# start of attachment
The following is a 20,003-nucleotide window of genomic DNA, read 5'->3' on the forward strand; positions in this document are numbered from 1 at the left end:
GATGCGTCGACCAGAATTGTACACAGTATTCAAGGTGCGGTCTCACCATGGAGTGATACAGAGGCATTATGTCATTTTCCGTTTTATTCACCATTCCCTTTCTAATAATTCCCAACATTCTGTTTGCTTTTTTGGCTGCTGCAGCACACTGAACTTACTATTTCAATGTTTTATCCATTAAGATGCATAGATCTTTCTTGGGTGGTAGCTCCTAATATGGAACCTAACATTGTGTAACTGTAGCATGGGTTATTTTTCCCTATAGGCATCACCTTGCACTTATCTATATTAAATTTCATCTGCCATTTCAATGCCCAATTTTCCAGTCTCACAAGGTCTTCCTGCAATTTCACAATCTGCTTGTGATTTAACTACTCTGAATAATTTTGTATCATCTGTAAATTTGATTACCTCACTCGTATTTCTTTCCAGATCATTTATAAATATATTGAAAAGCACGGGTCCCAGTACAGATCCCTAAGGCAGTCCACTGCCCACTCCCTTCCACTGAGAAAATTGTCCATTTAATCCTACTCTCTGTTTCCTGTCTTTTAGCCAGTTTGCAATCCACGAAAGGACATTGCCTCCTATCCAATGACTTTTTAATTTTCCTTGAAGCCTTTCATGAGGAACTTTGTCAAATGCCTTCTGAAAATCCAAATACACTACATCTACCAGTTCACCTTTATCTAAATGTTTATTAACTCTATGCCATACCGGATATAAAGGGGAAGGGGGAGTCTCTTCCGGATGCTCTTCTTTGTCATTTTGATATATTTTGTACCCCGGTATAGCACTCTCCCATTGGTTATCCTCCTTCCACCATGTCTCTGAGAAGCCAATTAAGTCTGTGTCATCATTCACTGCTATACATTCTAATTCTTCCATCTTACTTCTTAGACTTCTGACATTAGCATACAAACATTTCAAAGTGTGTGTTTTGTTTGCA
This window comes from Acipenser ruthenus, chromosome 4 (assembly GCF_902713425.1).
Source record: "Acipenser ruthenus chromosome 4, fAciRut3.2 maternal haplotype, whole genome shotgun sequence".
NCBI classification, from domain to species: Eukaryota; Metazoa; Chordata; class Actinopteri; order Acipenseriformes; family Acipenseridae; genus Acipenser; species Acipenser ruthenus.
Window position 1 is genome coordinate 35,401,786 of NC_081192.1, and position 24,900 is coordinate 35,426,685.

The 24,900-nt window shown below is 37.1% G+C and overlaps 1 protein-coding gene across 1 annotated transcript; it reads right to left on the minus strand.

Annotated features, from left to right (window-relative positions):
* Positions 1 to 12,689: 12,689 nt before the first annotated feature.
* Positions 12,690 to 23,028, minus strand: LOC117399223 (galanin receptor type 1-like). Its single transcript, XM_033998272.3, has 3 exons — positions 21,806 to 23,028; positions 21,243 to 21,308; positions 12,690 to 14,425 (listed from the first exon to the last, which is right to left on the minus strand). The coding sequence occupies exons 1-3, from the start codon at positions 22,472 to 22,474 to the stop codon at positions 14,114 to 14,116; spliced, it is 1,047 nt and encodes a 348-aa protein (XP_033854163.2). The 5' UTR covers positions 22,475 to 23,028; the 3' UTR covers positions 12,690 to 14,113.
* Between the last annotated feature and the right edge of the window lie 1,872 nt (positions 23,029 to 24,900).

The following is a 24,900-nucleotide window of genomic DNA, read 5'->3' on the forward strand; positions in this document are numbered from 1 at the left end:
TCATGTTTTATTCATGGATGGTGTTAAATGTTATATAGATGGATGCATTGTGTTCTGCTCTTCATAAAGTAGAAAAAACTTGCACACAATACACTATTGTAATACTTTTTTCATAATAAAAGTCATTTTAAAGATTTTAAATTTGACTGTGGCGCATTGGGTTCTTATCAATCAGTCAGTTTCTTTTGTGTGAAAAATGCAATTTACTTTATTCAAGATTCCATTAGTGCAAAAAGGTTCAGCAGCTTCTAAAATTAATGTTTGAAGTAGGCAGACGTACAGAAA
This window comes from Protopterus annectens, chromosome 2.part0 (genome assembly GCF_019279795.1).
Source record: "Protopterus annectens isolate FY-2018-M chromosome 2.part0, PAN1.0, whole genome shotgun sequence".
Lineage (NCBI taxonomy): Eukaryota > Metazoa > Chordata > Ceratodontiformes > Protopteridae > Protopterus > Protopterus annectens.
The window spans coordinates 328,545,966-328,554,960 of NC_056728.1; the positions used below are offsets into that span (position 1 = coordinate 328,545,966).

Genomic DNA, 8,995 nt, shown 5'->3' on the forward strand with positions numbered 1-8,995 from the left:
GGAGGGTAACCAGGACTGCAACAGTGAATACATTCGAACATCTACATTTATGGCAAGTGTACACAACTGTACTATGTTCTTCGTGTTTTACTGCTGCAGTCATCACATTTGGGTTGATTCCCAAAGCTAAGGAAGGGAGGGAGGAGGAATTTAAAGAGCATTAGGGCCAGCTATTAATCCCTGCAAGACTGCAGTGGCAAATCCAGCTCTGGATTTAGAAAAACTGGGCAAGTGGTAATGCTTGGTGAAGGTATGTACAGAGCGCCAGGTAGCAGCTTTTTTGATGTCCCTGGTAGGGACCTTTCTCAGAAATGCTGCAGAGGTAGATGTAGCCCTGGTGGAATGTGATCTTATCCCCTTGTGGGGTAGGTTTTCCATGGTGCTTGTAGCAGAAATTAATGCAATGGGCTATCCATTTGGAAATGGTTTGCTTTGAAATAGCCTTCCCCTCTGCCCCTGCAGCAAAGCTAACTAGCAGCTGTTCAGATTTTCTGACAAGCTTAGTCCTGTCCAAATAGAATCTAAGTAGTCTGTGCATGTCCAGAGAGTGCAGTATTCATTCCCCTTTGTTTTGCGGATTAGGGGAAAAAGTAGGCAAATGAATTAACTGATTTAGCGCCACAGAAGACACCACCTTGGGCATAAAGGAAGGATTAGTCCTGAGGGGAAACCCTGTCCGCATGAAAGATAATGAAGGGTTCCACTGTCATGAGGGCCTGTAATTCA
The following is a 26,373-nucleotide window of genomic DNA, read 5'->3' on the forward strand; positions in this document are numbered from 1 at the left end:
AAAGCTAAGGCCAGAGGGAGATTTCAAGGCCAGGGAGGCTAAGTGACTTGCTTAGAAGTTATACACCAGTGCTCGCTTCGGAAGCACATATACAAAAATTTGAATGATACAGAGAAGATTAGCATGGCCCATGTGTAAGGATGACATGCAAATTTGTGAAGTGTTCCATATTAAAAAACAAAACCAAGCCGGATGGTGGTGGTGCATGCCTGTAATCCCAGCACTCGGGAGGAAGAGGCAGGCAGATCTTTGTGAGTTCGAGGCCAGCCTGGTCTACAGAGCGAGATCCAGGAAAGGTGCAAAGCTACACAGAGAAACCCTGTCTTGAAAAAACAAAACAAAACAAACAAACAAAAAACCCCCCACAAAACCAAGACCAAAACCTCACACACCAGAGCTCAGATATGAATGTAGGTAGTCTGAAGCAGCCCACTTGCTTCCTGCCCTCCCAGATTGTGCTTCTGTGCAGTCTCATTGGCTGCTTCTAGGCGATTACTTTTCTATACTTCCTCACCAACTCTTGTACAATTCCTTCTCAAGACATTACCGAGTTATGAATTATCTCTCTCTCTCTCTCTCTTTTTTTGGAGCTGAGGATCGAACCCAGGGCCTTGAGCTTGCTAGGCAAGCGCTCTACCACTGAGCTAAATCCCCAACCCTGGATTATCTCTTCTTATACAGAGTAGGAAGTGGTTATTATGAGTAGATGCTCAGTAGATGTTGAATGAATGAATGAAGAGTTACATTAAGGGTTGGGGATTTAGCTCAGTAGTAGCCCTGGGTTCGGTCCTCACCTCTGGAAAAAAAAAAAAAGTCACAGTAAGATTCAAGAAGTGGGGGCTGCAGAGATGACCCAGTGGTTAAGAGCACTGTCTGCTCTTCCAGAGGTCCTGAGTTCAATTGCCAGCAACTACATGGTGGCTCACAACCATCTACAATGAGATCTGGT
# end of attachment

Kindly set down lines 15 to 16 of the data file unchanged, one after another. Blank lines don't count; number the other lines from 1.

Source record: "Protopterus annectens isolate FY-2018-M chromosome 2.part0, PAN1.0, whole genome shotgun sequence".
Lineage (NCBI taxonomy): Eukaryota > Metazoa > Chordata > Ceratodontiformes > Protopteridae > Protopterus > Protopterus annectens.